Fully and extremely engaged!(A letter to Campers from the 2013 Camp workbook) My goal instructing you at camp this year is not just to help you learn how to train and handle your agility dog more effectively; I want to help both you and your dog have more fun and stay more connected to each other. Success in our sport requires focus/connection and what I call engagement. You need to be fully engaged with the training and what you plan on doing with your dog on the course and you want your dog fully engaged in the process. I have a goal for you at Camp this year. A goal of staying connected to your dog and him to you. From the moment you get your dog out of its crate to begin an exercise you need to have 100% of your dogs’ attention and you want to bring your dog to the correct state of arousal for the job before you get to the start line.
- A dog that is distracted needs to be focused back to the handler with tugging/tricks/or focus games. Try hand targeting, high five, figure-8 between your legs or other handler focus games before you run.
- When tugging with your dog, YOU get to disengage/end the tugging, not the dog. The goal for tugging is that YOU have to ask your dog to stop tugging and get the toy back from them not vice-versa. Try not to let your dog disengage from the tug game until YOU are finished and they were solidly tugging with you before you ended the game.
- EYE contact. Give it and ask for it and don’t start a run without it.
- A dog that is half asleep needs to be woken up and mentally and physically prepared to go play/work. AFTER you wake up and arouse your dog, you need tugging or silly tricks or some animated ground running work to engage them. Try scratch/rubbing your dog excitedly through their rib cage area to get their blood flowing and hope the brain follows!
- A dog that is over the top excited needs to be helped to have calm focus before the handler attempts a drill. Soft eye contact and quiet talk may help to calm them. If you are tugging keep it low key, the toy down at your knee or ground level, and don’t encourage growling.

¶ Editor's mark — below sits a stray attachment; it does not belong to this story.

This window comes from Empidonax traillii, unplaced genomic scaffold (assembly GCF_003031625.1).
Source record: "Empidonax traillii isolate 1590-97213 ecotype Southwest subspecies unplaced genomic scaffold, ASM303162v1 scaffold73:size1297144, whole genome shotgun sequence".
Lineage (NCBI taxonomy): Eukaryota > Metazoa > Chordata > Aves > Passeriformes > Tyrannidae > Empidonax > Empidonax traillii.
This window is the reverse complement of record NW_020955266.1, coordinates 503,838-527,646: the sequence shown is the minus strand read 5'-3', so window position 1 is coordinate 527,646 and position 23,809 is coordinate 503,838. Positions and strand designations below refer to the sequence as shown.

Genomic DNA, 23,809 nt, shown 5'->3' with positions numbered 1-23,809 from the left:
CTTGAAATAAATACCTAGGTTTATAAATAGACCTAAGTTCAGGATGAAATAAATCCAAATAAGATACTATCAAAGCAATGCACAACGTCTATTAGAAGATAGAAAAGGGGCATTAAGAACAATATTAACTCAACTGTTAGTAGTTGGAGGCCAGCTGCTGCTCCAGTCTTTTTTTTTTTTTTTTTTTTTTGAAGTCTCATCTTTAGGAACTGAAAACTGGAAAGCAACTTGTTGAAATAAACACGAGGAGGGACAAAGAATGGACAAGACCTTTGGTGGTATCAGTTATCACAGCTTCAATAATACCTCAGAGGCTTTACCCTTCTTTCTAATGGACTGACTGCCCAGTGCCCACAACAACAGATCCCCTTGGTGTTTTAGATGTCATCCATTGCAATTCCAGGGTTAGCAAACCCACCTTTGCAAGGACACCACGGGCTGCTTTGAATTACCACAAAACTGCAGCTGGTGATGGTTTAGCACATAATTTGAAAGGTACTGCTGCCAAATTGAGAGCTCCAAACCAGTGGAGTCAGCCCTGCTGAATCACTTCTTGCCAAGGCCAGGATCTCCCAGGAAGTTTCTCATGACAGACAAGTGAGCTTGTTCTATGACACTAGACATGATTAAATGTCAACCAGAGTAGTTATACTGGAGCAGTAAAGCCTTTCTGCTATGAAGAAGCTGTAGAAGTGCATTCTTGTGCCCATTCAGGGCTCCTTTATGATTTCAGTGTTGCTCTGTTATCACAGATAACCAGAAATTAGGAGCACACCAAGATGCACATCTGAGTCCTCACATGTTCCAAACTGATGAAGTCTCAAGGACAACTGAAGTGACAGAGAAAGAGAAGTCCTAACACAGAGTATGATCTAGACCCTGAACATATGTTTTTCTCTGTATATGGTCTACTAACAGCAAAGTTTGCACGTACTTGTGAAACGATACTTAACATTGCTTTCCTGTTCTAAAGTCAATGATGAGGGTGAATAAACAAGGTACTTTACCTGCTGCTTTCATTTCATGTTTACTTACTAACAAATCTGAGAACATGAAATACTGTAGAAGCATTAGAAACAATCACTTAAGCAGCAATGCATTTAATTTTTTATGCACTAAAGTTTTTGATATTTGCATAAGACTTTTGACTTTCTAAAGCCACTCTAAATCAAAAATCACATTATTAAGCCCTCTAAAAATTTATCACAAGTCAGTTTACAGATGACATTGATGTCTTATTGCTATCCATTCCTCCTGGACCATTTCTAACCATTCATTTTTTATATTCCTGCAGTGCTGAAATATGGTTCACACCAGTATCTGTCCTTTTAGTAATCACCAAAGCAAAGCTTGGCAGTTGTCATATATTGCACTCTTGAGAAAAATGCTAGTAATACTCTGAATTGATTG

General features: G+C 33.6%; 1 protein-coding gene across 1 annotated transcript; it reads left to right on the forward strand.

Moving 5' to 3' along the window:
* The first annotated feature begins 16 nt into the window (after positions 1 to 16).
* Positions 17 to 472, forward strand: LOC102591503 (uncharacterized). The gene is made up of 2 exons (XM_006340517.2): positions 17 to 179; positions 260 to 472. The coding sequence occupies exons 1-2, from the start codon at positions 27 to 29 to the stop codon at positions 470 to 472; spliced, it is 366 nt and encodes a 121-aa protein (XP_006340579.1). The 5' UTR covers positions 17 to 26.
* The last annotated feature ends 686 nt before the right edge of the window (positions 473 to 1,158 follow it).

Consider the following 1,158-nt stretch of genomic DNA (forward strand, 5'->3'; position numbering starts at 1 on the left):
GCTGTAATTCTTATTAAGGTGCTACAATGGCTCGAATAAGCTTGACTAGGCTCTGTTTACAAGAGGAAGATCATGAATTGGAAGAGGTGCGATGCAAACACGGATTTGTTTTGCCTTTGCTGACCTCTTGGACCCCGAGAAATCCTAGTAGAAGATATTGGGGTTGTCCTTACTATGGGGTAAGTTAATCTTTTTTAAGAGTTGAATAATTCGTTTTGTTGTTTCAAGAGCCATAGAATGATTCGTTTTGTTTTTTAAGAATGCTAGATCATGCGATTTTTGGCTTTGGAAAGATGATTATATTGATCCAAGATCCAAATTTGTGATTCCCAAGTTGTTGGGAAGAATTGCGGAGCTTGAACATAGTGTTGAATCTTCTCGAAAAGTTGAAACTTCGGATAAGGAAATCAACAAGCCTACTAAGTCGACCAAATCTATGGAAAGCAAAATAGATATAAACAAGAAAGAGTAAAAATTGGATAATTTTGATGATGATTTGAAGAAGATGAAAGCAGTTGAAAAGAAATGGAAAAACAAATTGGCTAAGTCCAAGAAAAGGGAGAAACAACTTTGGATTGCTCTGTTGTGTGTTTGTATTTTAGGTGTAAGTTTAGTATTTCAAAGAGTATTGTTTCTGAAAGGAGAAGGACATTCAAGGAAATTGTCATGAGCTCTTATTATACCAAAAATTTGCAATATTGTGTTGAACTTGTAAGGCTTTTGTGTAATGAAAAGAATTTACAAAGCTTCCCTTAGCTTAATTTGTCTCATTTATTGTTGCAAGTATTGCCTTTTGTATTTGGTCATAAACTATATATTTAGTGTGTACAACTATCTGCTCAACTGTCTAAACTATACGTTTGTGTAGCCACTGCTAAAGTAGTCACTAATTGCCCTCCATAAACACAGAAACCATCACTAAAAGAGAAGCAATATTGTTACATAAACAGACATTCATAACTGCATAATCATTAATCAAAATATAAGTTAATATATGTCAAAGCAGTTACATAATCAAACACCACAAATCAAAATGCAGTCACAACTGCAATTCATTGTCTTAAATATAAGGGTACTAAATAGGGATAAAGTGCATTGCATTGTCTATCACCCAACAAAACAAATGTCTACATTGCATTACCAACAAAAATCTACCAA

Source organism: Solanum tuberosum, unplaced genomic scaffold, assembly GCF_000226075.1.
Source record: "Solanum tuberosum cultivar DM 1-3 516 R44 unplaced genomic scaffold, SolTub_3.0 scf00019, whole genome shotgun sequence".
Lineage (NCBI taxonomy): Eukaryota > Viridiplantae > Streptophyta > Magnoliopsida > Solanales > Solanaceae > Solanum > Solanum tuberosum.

- A dog that is stressed by the surroundings needs some fun/happy/silly talk from the handler so they forget to be worried. Look them in the eyes, give ‘em a kiss and ask them to trust that you will do the right thing to help them play through their fear.
- A suspicious dog that comes out of its crate and is immediately looking for a dog to warn away or chase needs some very special focus work on the handler and they need to be in motion WITH the handler and prevented from staring at other dogs through focus games and possibly control head halters on their way from crating to start line. If your dog will stay focused on you while tugging that is likely your best offense.
In order to do any of the above things to get your dog engaged, YOU need to be fully engaged.Don’t turn your back on your dog or mentally “drop” them. This goes for the start line and in between obstacles if you have a whoopsie and need to start over. When you walk to the start line keep your dogs’ attention by making eye contact, tugging, praising or saying silly stuff so that your dog knows that you are being attentive to them. If you have a momentary mental lapse on course, or you or your dog have a screw up and you need to get restarted on the course or talk to the instructor about your handling:
- Call your dog to you immediately, don’t let them wander.
- Don’t talk to the instructor until you get control of your dog!
- Tug if possible, or give them a treat if appropriate to the situation and if they responded to the recall immediately.
- You could also ask them to lie down or sit and praise them for doing so.
- If you have called your dog to you, gently hold them by the collar, or kneel down next to them. You could put your arm around them and cuddle them to your side to gently confine them so they can’t nick off or get distracted by dogs, people or surroundings.
- Small dogs could be picked up, but don’t grab at them, and try often to keep your small dogs feet on the ground where they play and work.
- Always take a few moments to re-engage or play with your dog before you start the drill again.
- ALWAYS re-engage and reward your dog at the end of every run. Throw your toy, or have a game of tug. If you can’t tug or play retrieve then stay engaged with extremely lavish praise and some kind of physical play or a bit of rough housing one-on-one connection and of course eye contact. Don’t dis-engage from your dog until he is off the course and back at the crate area.
- If you need to talk to the instructor or repeat some part of the drill, reward and play momentarily, THEN go get the info from your instructor.